The Group’s artistic expression wasn’t limited to painting and sculpture; they wrote satirical scripts and those involved with Józef Jarema’s Cricot Theatre also designed and made costumed and set designs and appeared on stage. The young artists gathered at the Artists’ House at Łobzowska Street – home of the Association of Polish Artists and Designers, founded in Kraków in 1911. The Modernist building is still the organisation’s headquarters, and the ground floor continues to operate as a coffee shop.

The Art Café became the most important point on the artistic map of wartime Kraków: it provided employment for artists and hosted cultural events, concerts and performances for kids.

Tadeusz Kantor also founded his first theatre during the Second World War; spectacles by the Underground Independent Theatre, prepared by Cracovian artists, were held in private apartments. Avantgarde shone brightly once again in 1948 at the 1st Exhibition of Contemporary Art presenting works by members of the Kraków Group and younger artists including Kantor, Jerzy Nowosielski and Andrzej Wróblewski. Yet, soon after, Poland was inundated by social realism.

 

The death of Stalin brought relief and a new opportunity to organise, with the Second Kraków Group founded in 1957 recalling pre-war traditions. Maria Jarema and Jonasz Stern (members of the original Kraków Group) were joined by young artists, and the new association set up home in the cellar of the Krzysztofory Palace, which also held an exhibition space (used as a theatre hall) and a café. It would be difficult to find a common denominator of artworks presented in the gloomy interiors of Krzysztofory; they ranged from works by Tadeusz Brzozowski, Erna Rosenstein and Jerzy Nowosielski alongside the artificial beach illuminated with quartz light, as proposed by the Second Group collective.

If you’d like to learn more about both Kraków Groups, start by heading to the Cricoteka Centre for the Documentation of the Art of Tadeusz Kantor. The institution founded by the director himself is now located at a new venue on the banks of the Vistula, hosting a permanent exhibition and temporary presentations. A notable event is the annual Living Statues, held on 8 December on the anniversary of Kantor’s passing. Commemorating the event, actors Wiesław and Lesław Janicki and Jan Książek stand frozen still for several minutes at Kanonicza Street in front of the historic site of Cricot 2 Theatre. Exhibitions of artworks by artists from the Second Kraków Group are also held at the Starmach Gallery, one of Kraków’s oldest private exhibition spaces specialising in avantgarde art.

Contemporary art scene

Although since 1989 the majority of Poland’s commercial galleries with international ambitions have set up home in Warsaw, Kraków is undoubtedly filled with fascinating art galleries and phenomena. The spirit of self-organisation, rooted in the thinking of members of both Kraków Groups, continues to inspire Cracovian artists, curators and critics. Over the last three decades, the city has seen the rise and fall of numerous independent spaces focusing on contemporary art with artists of all generations presenting their latest works. Of the dozens of Cracovian galleries, Zderzak has been operating for the longest (since the 1980s); the F.A.I.T. Gallery is now at its fifth site, while some of the finest latest initiatives include the Shefter Gallery, the Potencha Gallery ran by an artists’ collective, and the Elementarz Dla Mieszkańców Miast operating from an attic at Asnyka Street.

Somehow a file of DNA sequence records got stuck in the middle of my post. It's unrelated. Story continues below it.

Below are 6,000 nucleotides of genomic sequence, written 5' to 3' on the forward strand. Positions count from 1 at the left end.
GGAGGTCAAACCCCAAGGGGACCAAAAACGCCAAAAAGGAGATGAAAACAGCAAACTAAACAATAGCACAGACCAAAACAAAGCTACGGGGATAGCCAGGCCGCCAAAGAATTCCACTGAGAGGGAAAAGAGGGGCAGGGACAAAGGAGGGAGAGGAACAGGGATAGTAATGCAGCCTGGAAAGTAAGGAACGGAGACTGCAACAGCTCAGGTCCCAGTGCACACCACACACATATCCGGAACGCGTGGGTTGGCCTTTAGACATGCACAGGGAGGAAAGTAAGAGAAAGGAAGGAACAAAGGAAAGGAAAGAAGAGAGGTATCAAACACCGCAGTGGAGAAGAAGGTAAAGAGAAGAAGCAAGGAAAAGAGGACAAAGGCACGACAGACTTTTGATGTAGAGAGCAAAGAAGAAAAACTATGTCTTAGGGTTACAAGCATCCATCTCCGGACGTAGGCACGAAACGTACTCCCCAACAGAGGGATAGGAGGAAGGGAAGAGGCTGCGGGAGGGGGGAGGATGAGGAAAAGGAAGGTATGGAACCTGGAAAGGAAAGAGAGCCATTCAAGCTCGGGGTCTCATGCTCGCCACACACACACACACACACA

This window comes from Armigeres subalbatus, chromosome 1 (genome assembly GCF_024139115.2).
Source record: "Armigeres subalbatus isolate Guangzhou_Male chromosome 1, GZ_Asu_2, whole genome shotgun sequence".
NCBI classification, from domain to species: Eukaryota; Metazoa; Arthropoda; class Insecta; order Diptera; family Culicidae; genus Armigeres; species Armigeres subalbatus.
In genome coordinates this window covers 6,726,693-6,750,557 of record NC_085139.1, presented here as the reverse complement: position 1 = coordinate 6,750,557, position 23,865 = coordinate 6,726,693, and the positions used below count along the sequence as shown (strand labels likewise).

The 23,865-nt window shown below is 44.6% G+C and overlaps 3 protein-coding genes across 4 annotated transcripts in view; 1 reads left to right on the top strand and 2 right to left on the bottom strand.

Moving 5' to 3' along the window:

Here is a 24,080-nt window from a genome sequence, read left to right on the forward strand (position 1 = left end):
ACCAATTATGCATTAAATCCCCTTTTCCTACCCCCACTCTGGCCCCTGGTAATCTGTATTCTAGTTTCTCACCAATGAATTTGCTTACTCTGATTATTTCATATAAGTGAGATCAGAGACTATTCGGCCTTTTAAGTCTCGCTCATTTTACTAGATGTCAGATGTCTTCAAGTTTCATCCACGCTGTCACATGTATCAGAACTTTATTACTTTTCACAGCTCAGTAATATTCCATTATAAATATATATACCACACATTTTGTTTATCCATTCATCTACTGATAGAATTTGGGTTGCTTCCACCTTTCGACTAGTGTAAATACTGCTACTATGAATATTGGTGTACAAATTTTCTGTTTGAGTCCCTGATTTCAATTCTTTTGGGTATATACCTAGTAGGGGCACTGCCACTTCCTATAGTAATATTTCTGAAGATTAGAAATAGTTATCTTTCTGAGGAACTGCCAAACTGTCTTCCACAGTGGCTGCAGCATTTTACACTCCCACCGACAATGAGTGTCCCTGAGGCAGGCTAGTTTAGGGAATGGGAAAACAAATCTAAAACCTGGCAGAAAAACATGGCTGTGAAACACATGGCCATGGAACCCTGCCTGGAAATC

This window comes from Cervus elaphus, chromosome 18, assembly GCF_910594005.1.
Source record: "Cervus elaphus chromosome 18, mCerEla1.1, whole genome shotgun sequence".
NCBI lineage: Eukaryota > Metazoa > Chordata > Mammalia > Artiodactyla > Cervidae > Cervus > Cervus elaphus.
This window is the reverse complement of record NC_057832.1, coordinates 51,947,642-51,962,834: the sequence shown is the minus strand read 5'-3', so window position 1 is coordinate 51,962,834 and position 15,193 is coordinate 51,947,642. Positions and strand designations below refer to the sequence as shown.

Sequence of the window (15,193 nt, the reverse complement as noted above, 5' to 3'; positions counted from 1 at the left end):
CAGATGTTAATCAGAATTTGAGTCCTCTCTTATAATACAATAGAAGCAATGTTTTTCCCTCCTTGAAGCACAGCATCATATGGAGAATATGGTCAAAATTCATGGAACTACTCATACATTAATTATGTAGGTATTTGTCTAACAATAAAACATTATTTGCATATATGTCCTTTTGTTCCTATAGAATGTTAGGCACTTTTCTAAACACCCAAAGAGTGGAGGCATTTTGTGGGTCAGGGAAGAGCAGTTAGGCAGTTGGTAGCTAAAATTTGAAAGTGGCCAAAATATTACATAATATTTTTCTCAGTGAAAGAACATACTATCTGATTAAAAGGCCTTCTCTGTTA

The Academy of Fine Arts continues to play an important role in educating artists acclaimed at home and abroad. They include members of the Ładnie Group Rafał Bujnowski, Marcin Maciejowski and Wilhelm Sasnal.

Published in 2014, the album 100 Painters of Tomorrow features three graduates from the Academy of Fine Arts in Kraków: Kinga Nowak, Łukasz Stokłosa and Jakub Julian Ziółkowski. Other notable graduates include the visual artist and winner of Preis der Nationalgalerie Agnieszka Polska and the sound artist Zorka Wollny.

 

The disperse artistic circles are brought together by two major events. Held in spring, the KRAKERS Cracow Art Week involves myriad local art galleries and ephemeral formations created especially for the occasion. Far more egalitarian than the Warsaw Gallery Weekend, KRAKERS focuses on grassroots initiatives to give audiences an insight into art being created in the city right now. Autumn brings the Krakow Art Salon – a review of the latest works by Cracovian artists shortlisted by a professional jury. The format of the International Print Triennial has been shaped over five decades; always open to the latest movements and trends, today it explores the worlds of computer graphics and state-of-the-art technologies.

Kraków is also home to two major institutions focusing on modern art: the MOCAK Museum of Contemporary Art in Krakow in Zabłocie, and the Bunkier Sztuki in the heart of the Old Town. MOCAK is the first Polish contemporary art museum launched since 1989 to have its own venue, designed by Claudio Nardi on the site of the former Oskar Schindler factory. The museum presents thematic reviews and exhibitions of artworks from its own collections. Bunkier Sztuki holds individual exhibitions of artworks by acclaimed artists such as Ines Doujak and Richard Mosse as well as those by up-and-coming artists. The museum and gallery showcase works by artists from Poland and abroad.

 

Photography plays a major role in Kraków’s artistic landscape, with the Photomonth Festival serving as a focal point every May. Each edition is curated by specially invited artists, and the festival itself – running for almost twenty years – is regarded as one of the most important events of its kind in Europe. The Museum of Photography in Kraków, Poland’s longest running such institution, has vast collections including photos and historic equipment. The museum is currently expanding its exhibition space beyond its main site at a former armoury to three new locations.

Martyna Nowicka

Historian, art critic and curator. She has worked with the “Gazeta Wyborcza” daily, the “Tygodnik Powszechny” weekly and the “Szum” and “HA!art” quarterlies. Together with Leona Jacewska and Arkadiusz Półtorak she runs the “Elementarz dla mieszkańców miast” (‘Lexicon for Urbanites’) project space in Kraków.